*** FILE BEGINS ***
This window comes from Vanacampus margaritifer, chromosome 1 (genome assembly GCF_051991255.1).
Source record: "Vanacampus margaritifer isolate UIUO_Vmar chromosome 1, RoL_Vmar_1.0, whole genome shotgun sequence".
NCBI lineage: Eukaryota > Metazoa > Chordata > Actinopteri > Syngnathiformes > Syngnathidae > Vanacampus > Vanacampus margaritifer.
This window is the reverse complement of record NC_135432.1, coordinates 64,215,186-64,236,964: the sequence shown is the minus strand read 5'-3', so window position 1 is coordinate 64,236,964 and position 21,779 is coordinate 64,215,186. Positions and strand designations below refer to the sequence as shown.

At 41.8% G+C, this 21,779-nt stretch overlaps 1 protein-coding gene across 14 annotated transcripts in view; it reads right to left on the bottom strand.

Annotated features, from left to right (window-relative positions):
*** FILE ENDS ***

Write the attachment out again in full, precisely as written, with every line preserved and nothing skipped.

This window comes from Vanacampus margaritifer, chromosome 1 (genome assembly GCF_051991255.1).
Source record: "Vanacampus margaritifer isolate UIUO_Vmar chromosome 1, RoL_Vmar_1.0, whole genome shotgun sequence".
NCBI lineage: Eukaryota > Metazoa > Chordata > Actinopteri > Syngnathiformes > Syngnathidae > Vanacampus > Vanacampus margaritifer.
This window is the reverse complement of record NC_135432.1, coordinates 64,215,186-64,236,964: the sequence shown is the minus strand read 5'-3', so window position 1 is coordinate 64,236,964 and position 21,779 is coordinate 64,215,186. Positions and strand designations below refer to the sequence as shown.

At 41.8% G+C, this 21,779-nt stretch overlaps 1 protein-coding gene across 14 annotated transcripts in view; it reads right to left on the bottom strand.

Annotated features, from left to right (window-relative positions):